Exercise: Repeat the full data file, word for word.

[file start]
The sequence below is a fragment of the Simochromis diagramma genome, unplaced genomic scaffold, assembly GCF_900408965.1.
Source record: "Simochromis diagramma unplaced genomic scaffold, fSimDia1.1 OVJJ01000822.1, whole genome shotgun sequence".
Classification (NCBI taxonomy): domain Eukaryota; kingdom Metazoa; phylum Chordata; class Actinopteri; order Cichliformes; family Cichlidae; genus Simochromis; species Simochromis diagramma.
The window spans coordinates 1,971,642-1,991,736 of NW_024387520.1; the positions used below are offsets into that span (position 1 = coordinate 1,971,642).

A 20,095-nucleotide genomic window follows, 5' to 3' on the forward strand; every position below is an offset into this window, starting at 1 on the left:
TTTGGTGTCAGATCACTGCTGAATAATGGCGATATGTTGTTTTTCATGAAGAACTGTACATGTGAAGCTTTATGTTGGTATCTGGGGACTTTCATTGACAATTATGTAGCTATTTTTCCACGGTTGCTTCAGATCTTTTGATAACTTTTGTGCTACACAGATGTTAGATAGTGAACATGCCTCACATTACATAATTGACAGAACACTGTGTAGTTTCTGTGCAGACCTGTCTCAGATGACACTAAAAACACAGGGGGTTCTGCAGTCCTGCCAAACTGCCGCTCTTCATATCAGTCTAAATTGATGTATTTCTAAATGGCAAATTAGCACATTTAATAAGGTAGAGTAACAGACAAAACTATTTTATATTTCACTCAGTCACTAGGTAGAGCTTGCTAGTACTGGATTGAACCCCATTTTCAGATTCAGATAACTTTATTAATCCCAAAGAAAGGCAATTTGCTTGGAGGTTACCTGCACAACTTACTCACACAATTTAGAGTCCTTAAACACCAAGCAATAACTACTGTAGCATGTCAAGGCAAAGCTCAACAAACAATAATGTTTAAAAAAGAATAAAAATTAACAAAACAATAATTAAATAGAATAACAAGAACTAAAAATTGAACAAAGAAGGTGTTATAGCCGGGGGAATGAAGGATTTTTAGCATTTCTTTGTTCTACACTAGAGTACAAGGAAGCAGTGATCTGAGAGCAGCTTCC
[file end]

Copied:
The sequence below is a fragment of the Simochromis diagramma genome, unplaced genomic scaffold, assembly GCF_900408965.1.
Source record: "Simochromis diagramma unplaced genomic scaffold, fSimDia1.1 OVJJ01000822.1, whole genome shotgun sequence".
Classification (NCBI taxonomy): domain Eukaryota; kingdom Metazoa; phylum Chordata; class Actinopteri; order Cichliformes; family Cichlidae; genus Simochromis; species Simochromis diagramma.
The window spans coordinates 1,971,642-1,991,736 of NW_024387520.1; the positions used below are offsets into that span (position 1 = coordinate 1,971,642).

A 20,095-nucleotide genomic window follows, 5' to 3' on the forward strand; every position below is an offset into this window, starting at 1 on the left:
TTTGGTGTCAGATCACTGCTGAATAATGGCGATATGTTGTTTTTCATGAAGAACTGTACATGTGAAGCTTTATGTTGGTATCTGGGGACTTTCATTGACAATTATGTAGCTATTTTTCCACGGTTGCTTCAGATCTTTTGATAACTTTTGTGCTACACAGATGTTAGATAGTGAACATGCCTCACATTACATAATTGACAGAACACTGTGTAGTTTCTGTGCAGACCTGTCTCAGATGACACTAAAAACACAGGGGGTTCTGCAGTCCTGCCAAACTGCCGCTCTTCATATCAGTCTAAATTGATGTATTTCTAAATGGCAAATTAGCACATTTAATAAGGTAGAGTAACAGACAAAACTATTTTATATTTCACTCAGTCACTAGGTAGAGCTTGCTAGTACTGGATTGAACCCCATTTTCAGATTCAGATAACTTTATTAATCCCAAAGAAAGGCAATTTGCTTGGAGGTTACCTGCACAACTTACTCACACAATTTAGAGTCCTTAAACACCAAGCAATAACTACTGTAGCATGTCAAGGCAAAGCTCAACAAACAATAATGTTTAAAAAAGAATAAAAATTAACAAAACAATAATTAAATAGAATAACAAGAACTAAAAATTGAACAAAGAAGGTGTTATAGCCGGGGGAATGAAGGATTTTTAGCATTTCTTTGTTCTACACTAGAGTACAAGGAAGCAGTGATCTGAGAGCAGCTTCC